Predicting the impacts of ocean acidification in coastal habitats is complicated by bio-physical feedbacks between organisms and carbonate chemistry. Daily changes in pH and other carbonate parameters in coastal ecosystems, associated with processes such as photosynthesis and respiration, often greatly exceed global mean predicted changes over the next century. We assessed the strength of these feedbacks under projected elevated CO2 levels by conducting a field experiment in 10 macrophyte-dominated tide pools on the coast of California, USA. We evaluated changes in carbonate parameters over time and found that under ambient conditions, daytime changes in pH, pCO2, net ecosystem calcification (NEC), and O2 concentrations were strongly related to rates of net community production (NCP). CO2 was added to pools during daytime low tides, which should have reduced pH and enhanced pCO2. However, photosynthesis rapidly reduced pCO2 and increased pH, so effects of CO2 addition were not apparent unless we accounted for seaweed and surfgrass abundances. In the absence of macrophytes, CO2 addition caused pH to decline by ∼0.6 units and pCO2 to increase by ∼487 µatm over 6 hr during the daytime low tide. As macrophyte abundances increased, the impacts of CO2 addition declined because more CO2 was absorbed due to photosynthesis. Effects of CO2addition were, therefore, modified by feedbacks between NCP, pH, pCO2, and NEC. Our results underscore the potential importance of coastal macrophytes in ameliorating impacts of ocean acidification.

Continue reading ‘Primary producers may ameliorate impacts of daytime CO2 addition in a coastal marine ecosystem’

The influence of abrupt increases in seawater pCO2 on plankton productivity in the subtropical North Pacific Ocean

We conducted a series of experiments to examine short-term (2–5 days) effects of abrupt increases in the partial pressure of carbon dioxide (pCO2) in seawater on rates of primary and bacterial production at Station ALOHA (22°45’ N, 158° W) in the North Pacific Subtropical Gyre (NPSG). The majority of experiments (8 of 10 total) displayed no response in rates of primary production (measured by 14C-bicarbonate assimilation; 14C-PP) under elevated pCO2 (~1100 μatm) compared to ambient pCO2 (~387 μatm). In 2 of 10 experiments, rates of 14C-PP decreased significantly (~43%) under elevated pCO2 treatments relative to controls. Similarly, no significant differences between treatments were observed in 6 of 7 experiments where bacterial production was measured via incorporation of 3H-leucine (3H-Leu), while in 1 experiment, rates of 3H-Leu incorporation measured in the dark (3H-LeuDark) increased more than 2-fold under high pCO2 conditions. We also examined photoperiod-length, depth-dependent (0–125 m) responses in rates of 14C-PP and 3H-Leu incorporation to abrupt pCO2 increases (to ~750 μatm). In the majority of these depth-resolved experiments (4 of 5 total), rates of 14C-PP demonstrated no consistent response to elevated pCO2. In 2 of 5 depth-resolved experiments, rates of 3H-LeuDark incorporation were lower (10% to 15%) under elevated pCO2 compared to controls. Our results revealed that rates of 14C-PP and bacterial production in this persistently oligotrophic habitat generally demonstrated no or weak responses to abrupt changes in pCO2. We postulate that any effects caused by changes in pCO2 may be masked or outweighed by the role that nutrient availability and temperature play in controlling metabolism in this ecosystem.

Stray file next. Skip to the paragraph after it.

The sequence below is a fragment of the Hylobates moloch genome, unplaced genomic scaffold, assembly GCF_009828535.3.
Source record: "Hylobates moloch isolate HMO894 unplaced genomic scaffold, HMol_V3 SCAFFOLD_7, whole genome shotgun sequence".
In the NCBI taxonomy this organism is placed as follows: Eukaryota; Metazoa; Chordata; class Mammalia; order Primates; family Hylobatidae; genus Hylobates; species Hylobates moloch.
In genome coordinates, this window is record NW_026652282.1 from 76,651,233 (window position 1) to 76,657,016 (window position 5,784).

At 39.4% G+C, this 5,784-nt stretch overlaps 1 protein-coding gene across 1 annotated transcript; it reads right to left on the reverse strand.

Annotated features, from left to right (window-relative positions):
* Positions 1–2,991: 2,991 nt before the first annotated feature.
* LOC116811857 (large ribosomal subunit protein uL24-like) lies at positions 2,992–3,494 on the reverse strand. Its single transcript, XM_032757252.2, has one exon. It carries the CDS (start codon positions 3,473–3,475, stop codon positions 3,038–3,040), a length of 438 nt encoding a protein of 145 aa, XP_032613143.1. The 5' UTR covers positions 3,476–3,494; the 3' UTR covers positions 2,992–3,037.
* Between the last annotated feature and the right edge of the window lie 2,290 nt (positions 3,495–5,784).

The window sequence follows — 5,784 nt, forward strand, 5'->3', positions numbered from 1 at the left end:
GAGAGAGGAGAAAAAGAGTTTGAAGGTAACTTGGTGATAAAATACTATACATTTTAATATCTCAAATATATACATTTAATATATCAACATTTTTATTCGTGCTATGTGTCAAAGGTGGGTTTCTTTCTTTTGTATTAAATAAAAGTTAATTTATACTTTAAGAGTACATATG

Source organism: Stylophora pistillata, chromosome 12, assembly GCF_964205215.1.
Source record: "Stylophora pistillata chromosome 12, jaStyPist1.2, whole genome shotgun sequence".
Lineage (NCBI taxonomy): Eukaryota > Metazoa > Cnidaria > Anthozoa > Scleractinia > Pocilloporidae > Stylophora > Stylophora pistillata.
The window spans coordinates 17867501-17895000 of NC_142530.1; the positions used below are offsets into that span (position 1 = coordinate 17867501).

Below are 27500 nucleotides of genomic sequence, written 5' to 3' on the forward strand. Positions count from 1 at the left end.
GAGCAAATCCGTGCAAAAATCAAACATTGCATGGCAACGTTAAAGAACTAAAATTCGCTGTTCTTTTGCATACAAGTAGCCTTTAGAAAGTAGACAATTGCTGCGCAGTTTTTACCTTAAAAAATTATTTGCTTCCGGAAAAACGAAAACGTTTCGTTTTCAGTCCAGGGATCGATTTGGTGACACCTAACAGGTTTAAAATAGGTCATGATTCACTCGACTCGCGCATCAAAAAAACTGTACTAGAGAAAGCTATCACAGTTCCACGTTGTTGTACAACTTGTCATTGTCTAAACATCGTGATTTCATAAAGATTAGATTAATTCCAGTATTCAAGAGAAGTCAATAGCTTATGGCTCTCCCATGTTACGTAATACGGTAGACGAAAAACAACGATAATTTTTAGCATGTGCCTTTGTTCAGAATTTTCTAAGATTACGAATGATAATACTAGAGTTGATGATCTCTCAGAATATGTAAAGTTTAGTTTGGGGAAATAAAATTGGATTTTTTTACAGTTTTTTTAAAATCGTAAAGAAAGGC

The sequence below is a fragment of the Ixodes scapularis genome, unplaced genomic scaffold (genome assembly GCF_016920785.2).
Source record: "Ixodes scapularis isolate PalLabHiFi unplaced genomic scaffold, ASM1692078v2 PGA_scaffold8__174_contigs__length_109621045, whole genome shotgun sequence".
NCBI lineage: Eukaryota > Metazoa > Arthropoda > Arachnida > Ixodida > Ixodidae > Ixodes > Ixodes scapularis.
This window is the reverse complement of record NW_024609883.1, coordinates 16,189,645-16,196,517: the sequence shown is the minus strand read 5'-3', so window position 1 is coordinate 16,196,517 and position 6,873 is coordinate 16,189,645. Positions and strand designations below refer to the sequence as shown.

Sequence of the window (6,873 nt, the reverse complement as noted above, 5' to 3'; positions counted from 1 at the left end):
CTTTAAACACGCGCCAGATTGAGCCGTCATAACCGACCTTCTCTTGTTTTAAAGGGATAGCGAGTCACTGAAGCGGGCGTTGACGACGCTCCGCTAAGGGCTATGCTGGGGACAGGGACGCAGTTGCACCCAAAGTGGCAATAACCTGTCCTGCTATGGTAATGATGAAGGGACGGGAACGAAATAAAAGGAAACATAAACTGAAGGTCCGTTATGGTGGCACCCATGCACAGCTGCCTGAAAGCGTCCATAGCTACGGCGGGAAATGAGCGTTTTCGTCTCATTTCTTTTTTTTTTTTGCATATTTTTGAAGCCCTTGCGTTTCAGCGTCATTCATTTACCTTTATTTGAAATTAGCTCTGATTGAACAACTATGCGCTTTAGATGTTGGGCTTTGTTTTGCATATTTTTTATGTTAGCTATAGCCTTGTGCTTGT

Continue reading ‘The influence of abrupt increases in seawater pCO2 on plankton productivity in the subtropical North Pacific Ocean’

The duality of ocean acidification as a resource and a stressor